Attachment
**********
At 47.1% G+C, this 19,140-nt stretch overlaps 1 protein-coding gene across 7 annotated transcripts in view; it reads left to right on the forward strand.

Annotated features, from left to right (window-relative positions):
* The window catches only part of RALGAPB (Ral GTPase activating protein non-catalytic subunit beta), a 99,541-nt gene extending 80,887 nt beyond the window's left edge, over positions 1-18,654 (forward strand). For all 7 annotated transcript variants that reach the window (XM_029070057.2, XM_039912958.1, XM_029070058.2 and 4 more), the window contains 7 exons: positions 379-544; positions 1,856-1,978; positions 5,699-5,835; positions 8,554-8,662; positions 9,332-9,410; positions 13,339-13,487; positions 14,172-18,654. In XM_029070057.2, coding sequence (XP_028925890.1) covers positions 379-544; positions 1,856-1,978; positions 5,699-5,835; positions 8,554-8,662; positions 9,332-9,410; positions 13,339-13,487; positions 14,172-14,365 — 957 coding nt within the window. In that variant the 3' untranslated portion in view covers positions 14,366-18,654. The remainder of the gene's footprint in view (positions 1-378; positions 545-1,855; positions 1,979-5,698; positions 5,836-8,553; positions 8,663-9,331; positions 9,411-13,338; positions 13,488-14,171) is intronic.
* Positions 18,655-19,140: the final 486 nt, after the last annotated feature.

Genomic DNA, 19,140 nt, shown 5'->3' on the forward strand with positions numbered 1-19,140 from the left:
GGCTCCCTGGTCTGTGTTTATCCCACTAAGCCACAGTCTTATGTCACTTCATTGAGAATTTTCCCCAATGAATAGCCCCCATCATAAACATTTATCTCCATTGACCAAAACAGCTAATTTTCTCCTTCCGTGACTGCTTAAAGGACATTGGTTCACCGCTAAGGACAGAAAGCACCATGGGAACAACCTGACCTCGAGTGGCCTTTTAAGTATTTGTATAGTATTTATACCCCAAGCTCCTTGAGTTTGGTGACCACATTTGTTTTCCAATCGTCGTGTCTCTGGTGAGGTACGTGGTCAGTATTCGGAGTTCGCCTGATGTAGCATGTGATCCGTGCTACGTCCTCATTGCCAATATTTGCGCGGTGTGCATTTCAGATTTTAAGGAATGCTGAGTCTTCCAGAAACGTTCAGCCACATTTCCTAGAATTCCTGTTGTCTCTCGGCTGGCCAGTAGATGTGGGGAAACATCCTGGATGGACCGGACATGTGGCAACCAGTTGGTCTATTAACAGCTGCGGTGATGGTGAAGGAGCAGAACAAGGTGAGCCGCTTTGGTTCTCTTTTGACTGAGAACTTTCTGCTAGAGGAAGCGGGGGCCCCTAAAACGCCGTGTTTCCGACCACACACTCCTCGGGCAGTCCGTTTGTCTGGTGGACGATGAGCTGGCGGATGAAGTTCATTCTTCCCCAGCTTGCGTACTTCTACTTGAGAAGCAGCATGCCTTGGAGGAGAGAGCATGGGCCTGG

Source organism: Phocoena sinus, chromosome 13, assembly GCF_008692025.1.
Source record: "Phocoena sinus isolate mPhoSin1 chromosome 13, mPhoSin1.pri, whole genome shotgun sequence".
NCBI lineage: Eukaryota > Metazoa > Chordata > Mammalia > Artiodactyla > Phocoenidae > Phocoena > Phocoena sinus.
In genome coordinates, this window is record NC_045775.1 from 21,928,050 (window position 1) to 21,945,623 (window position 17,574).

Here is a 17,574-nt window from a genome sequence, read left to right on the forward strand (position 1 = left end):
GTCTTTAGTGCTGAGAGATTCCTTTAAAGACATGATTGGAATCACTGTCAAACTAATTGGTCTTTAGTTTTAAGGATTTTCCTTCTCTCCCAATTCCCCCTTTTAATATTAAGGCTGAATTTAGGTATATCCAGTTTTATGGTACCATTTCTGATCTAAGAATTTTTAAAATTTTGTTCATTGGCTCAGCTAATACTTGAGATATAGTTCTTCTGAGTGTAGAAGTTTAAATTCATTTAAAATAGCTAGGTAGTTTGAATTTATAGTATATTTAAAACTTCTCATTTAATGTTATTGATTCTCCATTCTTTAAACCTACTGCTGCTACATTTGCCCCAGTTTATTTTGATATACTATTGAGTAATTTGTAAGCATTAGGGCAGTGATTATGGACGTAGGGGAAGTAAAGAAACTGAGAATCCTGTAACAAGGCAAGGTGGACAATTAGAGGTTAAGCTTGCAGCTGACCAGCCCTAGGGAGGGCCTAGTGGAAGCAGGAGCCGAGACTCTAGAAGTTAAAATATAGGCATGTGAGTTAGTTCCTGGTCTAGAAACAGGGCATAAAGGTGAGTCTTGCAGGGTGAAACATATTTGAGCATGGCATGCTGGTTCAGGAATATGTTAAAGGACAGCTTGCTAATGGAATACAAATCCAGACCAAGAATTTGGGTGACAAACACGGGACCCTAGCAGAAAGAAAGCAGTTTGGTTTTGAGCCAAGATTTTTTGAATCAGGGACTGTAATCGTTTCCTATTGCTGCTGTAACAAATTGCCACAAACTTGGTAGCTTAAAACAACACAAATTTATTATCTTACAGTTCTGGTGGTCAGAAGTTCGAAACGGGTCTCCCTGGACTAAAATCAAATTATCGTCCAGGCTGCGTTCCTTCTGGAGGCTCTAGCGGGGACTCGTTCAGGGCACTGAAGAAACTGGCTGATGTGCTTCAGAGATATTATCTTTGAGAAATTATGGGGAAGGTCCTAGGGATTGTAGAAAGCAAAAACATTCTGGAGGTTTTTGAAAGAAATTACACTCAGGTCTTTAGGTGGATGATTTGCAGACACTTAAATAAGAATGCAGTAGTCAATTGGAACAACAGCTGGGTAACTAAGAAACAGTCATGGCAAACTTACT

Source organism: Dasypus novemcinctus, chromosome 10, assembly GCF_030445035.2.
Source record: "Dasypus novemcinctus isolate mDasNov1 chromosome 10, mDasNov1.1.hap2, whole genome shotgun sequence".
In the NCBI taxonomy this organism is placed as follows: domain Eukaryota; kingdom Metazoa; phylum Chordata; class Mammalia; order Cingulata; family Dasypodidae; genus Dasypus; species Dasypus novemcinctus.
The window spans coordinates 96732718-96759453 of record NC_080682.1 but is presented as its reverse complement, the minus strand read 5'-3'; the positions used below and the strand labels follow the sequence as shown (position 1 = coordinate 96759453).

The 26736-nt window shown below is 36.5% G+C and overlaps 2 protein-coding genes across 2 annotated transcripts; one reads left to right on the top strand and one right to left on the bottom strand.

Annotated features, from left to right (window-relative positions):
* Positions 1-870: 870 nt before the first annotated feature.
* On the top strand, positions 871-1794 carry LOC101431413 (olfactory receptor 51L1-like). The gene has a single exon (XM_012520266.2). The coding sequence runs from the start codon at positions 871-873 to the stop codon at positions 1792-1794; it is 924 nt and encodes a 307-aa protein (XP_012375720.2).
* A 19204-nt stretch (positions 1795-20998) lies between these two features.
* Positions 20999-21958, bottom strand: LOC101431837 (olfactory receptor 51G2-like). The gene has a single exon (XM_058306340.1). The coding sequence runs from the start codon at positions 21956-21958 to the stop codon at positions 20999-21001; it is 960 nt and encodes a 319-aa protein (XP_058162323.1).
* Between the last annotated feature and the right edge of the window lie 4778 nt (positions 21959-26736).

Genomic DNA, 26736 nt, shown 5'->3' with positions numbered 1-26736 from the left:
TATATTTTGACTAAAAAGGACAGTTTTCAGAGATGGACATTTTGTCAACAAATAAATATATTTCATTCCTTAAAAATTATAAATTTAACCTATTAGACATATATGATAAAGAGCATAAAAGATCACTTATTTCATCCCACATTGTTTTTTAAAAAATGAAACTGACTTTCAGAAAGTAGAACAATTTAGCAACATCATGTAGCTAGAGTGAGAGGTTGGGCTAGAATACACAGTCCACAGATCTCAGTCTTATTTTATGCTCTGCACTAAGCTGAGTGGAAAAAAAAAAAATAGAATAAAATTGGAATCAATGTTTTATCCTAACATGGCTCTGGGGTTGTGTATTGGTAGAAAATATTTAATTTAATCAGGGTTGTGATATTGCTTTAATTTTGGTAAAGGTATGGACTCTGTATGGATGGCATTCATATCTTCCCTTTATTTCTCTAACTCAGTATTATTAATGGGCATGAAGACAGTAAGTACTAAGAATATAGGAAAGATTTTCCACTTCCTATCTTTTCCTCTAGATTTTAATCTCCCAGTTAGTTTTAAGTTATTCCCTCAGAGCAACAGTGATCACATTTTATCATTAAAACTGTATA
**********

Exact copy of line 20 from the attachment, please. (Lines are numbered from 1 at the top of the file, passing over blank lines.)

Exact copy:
* On the top strand, positions 871-1794 carry LOC101431413 (olfactory receptor 51L1-like). The gene has a single exon (XM_012520266.2). The coding sequence runs from the start codon at positions 871-873 to the stop codon at positions 1792-1794; it is 924 nt and encodes a 307-aa protein (XP_012375720.2).